In the News: FDA readying ban on flavored e-cigarettes amidst health scare

FDA readying ban on flavored e-cigarettes amidst health scare
Dan Novak, Capital News Service

The Trump administration has announced plans to ban flavored electronic cigarettes, the culmination of a nationwide crackdown on vaping following a spike in respiratory illnesses connected to e-cigarette use. 

Health and Human Services Secretary Alex Azar said banning flavored vaping products like menthol and mint was essential in slowing the surge of youth nicotine addiction.

“An entire generation of children risk becoming addicted to nicotine because of the attractiveness, appeal-ability, and availability of these vaping products,” Azar said during a press briefing at the White House Wednesday. 

President Donald Trump added: “Vaping has become a very big business, as I understand it, but we can’t allow people to get sick and allow our youth to be so affected.”

A formal plan to implementing the ban is expected in “the coming weeks,” according to the Food and Drug Administration.

With the growing number of cases of severe pulmonary illness connected to electronic cigarette use, state and federal officials have rapidly sounded the alarm. 

Concerns about youth vaping led Michigan Gov. Gretchen Whitmer to sign an executive order Sept. 4 banning the sale of flavored e-cigarettes in the state. 

Centers for Disease Control and Prevention announced Aug. 30 an outbreak of a mysterious lung illness tied to vaping, leaving health officials scrambling to find a cause. 

Until Sept. 5, the sickness had not been linked to any specific vaping ingredient, product or manufacturer, but many patients, including each of the five in Maryland, reported vaping with illicit THC products.

The FDA said last week it discovered a common chemical, Vitamin E acetate, across cannabis products used by patients who had fallen ill. The agency still is examining samples and has not ruled out potential contaminants in nicotine products.  

In addition to six deaths, 450 people in 33 states are reported to have been hospitalized with the disease. 

The Maryland Health Department said in a statement the FDA’s findings are “an important clue” in its own investigation but that it “has not been determined yet if vitamin E acetate is the cause, or even one of several causes of the illnesses. Public guidance continues to be to refrain from using e-cigarettes or vaping until more is known about the cause of the illness.”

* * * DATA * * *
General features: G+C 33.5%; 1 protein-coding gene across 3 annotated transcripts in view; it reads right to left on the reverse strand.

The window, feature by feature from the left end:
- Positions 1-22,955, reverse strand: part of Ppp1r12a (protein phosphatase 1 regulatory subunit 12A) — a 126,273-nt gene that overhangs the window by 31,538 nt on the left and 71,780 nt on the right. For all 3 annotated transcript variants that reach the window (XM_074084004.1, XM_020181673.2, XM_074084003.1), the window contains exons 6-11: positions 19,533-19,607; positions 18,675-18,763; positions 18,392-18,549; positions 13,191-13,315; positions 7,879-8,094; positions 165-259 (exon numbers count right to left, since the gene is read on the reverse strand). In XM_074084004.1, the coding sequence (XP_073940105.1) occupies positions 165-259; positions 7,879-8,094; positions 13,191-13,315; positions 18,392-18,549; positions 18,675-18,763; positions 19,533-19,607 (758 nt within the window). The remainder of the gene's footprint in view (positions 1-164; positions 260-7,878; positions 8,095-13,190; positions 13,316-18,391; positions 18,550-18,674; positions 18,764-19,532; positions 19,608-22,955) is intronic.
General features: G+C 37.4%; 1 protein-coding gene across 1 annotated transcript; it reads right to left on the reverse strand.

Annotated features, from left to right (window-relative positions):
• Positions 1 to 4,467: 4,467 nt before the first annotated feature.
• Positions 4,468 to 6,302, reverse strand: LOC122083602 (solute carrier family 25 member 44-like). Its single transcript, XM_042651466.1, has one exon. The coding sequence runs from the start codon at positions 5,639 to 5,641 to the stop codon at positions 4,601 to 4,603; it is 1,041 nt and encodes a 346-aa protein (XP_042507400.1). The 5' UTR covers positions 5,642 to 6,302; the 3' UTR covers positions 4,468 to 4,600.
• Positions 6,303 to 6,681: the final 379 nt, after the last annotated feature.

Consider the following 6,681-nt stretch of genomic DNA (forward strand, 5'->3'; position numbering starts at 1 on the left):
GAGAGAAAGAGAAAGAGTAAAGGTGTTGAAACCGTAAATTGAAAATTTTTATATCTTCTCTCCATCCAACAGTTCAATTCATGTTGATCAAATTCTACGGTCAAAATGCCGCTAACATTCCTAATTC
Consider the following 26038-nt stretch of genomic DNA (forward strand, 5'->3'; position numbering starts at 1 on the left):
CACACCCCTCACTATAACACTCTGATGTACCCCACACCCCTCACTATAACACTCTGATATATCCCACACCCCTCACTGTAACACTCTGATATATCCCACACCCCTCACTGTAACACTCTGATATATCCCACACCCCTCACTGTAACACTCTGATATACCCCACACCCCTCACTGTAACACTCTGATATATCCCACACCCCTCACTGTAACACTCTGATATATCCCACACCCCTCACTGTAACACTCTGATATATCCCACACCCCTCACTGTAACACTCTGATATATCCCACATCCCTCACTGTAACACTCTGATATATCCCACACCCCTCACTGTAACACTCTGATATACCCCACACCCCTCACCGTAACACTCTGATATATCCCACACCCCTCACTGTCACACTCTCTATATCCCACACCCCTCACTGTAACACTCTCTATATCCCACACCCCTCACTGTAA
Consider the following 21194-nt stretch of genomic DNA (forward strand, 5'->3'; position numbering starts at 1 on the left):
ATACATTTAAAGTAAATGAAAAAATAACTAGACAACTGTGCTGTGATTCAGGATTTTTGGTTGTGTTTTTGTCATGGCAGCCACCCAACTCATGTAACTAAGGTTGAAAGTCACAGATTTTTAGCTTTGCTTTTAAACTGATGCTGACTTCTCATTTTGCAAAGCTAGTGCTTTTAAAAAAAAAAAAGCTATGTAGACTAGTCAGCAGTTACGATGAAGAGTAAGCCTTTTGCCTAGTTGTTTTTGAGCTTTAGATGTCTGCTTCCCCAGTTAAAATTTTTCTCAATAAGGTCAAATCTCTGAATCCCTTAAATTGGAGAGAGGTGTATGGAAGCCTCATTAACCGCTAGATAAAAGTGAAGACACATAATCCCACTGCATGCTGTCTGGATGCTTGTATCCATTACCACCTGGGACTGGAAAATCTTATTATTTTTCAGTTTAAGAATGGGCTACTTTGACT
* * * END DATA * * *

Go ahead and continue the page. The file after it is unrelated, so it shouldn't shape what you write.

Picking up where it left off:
Health experts stress that more research is needed on e-cigarette products and non-tobacco users should refrain from vaping until there is a better understanding from the scientific community about the risks. 

Many vaping products have been found to contain harmful ingredients, though the long-term effects of e-cigarettes, a relatively new product, remain unclear. E-cigarette manufacturers frequently market their devices as a safer alternative to smoking, though the FDA has not yet approved any product as a tool to quit smoking.

“There is so much that is unknown about the content of e-cigarettes and if they are less harmful to users,” said Dawn Berkowitz, director of the Maryland Department of Health’s Center for Tobacco Prevention and Control. “We do know that these products contain nicotine that is never safe for the developing brain, which is not fully matured until about 25 years old.”

Between 2017 and 2018, e-cigarette use among high schoolers increased more than 9 percent, according to a CDC study. Earlier this year Maryland raised the minimum age to purchase electronic smoking devices to 21.

Washington is also quickly ramping up oversight.

House Energy and Commerce Committee Chairman Frank Pallone, D-New Jersey, launched an investigation into the four largest vaping manufacturers in late August.

Rep. John Sarbanes, D-Towson, who sits on the panel, said he was “committed to fully investigating the health risks associated with vaping products and to holding e-cigarette manufacturers accountable.”

Vaping products, like tobacco, fall under the FDA’s regulatory scope. The FDA on Monday sent a letter to JUUL, warning the company about marketing claims that its products are an effective method for smoking cessation. 

JUUL, maker of the country’s most popular vaping device, is expected to earn $3.4 billion in revenue this year, according to Bloomberg.

Rep. Raja Krishnamoorthi, D-Illinois, the chairman of the House Oversight and Reform Committee’s subcommittee on economic and consumer policy, opened an investigation into JUUL in July. He said in a statement he is pleased with the administration’s actions to ban flavored products, but that oversight shouldn’t end there.

“I’m committed to continuing our investigation to ensure e-cigarette companies like JUUL are held accountable for profiting off the backs of American children through fraudulent advertising and marketing practices,” he said.


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